Friday, July 21, 2017

Turning Off The Taps A Bit

Over the past couple of years I have had DRIPs turned on for a few positions. I haved DRIPped shares and units of Boston Pizza Royalties Income Fund (BPF.UN), Cominar REIT (CUF.UN), Dream Office REIT (D.UN), Killam Properties REIT (KMP.UN), Enbridge (ENB.TO) and Bank of Nova Scotia (BNS.TO). Some of these positions are through the brokerage while others are directly with the transfer agent. The latter is the basically the "old" way of buying stocks where you get actual stock certificate. The downside of the "old" way of purchase stocks is that you do not have control over the purchase price or sell price as you just send in a check and the shares or units are purchased on a certain date. Also the purchase prices could be averages of the last few days or some other criteria that would be often spelled out in the documentation.

Recently, I have had DRIPs turned on the Enerplus Corporation (ERF.TO), D.UN, CUF.UN, BNS.TO, and ENB.TO. The DRIPs for BNS.TO and ENB.TO are directly with the transfer agent and these positions are in the investment tab spreadsheet and have partial shares. Some brokerages off partial shares, but they are few and far between.

I have turned off my DRIPs for D.UN, CUF.UN, and ERF.TO. The dividend payout for ERF.TO is no where close to being able to purchase 1 whole. D.UN was dripped in both my TFSA and margin accounts. I have turned off the DRIPs due to my current financial situation. I would prefer to keep the DRIPs on for both D.UN and CUF.UN as these positions are trading above my average cost basis per share.

I am keeping the DRIPs on for ENB and BNS with the transfer agents. For disclosure, I also have positions in ENB in my TFSA and BNS in my margin account.

The benefits of DRIPs, is that it is a way to acquire more assets for doing basically nothing. Also, a lot of DRIPs have discounts on the shares purchased with re-invested dividends. Does this apply to DRIPs by brokerages? Some brokerages pass the discounts along while others do not. My brokerage, Questrade, does not pass the discount along.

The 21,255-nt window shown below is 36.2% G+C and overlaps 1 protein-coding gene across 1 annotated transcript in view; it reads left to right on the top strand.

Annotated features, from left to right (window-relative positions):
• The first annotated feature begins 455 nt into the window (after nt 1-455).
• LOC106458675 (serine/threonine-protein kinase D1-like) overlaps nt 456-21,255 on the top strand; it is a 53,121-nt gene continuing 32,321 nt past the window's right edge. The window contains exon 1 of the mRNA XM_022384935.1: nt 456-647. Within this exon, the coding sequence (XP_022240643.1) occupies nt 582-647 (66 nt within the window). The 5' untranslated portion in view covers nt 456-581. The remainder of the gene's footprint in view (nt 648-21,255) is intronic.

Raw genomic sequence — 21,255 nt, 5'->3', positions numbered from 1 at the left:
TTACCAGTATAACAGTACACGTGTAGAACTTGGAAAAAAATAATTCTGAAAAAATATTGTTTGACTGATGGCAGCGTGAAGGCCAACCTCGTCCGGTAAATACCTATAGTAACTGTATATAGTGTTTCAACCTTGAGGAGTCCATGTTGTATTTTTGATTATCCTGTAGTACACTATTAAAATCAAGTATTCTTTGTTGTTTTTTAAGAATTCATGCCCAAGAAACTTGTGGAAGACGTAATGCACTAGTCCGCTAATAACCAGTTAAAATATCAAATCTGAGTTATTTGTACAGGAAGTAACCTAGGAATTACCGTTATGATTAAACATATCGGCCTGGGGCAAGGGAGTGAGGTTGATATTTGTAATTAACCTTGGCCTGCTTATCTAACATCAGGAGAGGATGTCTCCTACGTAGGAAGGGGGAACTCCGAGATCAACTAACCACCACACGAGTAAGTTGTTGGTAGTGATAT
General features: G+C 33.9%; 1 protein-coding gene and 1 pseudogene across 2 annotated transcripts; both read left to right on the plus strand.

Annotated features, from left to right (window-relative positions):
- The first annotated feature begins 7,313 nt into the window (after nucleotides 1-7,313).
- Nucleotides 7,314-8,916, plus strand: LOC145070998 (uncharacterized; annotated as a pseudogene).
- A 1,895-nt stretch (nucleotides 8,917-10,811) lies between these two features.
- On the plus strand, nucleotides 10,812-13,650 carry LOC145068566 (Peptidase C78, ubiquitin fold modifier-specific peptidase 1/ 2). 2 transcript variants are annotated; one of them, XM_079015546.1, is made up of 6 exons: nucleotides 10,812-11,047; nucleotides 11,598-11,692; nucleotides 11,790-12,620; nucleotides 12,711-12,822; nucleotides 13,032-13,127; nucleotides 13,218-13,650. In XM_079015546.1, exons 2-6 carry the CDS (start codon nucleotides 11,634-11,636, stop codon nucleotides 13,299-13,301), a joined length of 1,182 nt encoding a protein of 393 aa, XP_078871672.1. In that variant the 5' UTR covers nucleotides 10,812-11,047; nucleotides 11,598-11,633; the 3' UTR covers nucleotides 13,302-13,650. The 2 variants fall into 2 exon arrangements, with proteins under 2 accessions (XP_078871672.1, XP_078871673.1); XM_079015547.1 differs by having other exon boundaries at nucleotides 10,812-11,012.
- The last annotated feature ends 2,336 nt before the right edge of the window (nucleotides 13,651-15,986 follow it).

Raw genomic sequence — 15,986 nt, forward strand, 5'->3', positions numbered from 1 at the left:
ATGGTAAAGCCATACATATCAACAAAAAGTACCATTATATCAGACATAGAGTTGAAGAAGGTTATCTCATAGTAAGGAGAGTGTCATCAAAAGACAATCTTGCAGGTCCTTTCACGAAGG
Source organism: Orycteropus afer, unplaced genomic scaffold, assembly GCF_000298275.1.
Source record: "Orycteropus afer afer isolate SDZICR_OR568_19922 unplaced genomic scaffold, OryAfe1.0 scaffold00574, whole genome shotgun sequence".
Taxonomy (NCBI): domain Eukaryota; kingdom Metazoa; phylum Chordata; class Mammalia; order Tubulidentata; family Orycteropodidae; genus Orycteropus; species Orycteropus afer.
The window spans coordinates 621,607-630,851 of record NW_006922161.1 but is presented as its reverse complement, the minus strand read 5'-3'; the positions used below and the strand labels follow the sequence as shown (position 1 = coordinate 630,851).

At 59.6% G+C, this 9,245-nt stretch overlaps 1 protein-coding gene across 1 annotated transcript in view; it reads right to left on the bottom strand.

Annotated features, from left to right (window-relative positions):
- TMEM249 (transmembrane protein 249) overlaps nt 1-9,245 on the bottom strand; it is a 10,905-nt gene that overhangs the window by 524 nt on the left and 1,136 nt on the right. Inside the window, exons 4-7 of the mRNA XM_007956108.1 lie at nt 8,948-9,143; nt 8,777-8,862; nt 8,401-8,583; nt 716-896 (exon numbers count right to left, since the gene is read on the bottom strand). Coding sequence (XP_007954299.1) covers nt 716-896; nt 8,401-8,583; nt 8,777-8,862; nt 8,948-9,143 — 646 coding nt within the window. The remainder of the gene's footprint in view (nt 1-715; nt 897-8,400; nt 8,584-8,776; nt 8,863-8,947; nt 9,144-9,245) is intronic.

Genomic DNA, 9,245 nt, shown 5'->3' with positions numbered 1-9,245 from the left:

There is also some posts on DRIPs in my DRIP tab above.

I am not a financial planner, financial advisor, accountant or tax attorney. The information on this blog represents my own thoughts and opinions and should NOT be taken as investment or business advice.

Every individual should do their due diligence to make their own financial decisions based on their financial situation and tolerance for risk.


  1. I have always been intrigued by the idea of DRIPS, but never had enough to actually make a substantial difference.

    Thanks for the writing on this issues. I was certain Questrade would pass on the discounts to their customers.

    1. DRIPs are good for real small accounts. For example if you have a position of $300 paying a 3.5% yield, you would get $10.50 per year or $2.62 per quarter. Which is hardly nothing. If that was enrolled in full drip, you would used to buy more shares which leads do a higher dividend payment next quarter. That is benefit of a full drip. It will seem small at first and then after a few years you can start to notice it more and more.

      A synthetic drip (where you can only purchase whole shares) means you have to own a lot of shares.

      Google "Grace Groner" and something come up like this.. She bought 3 shares of Abbott Labatories in 1935. The dividends were reinvested 75 years later was over 7 million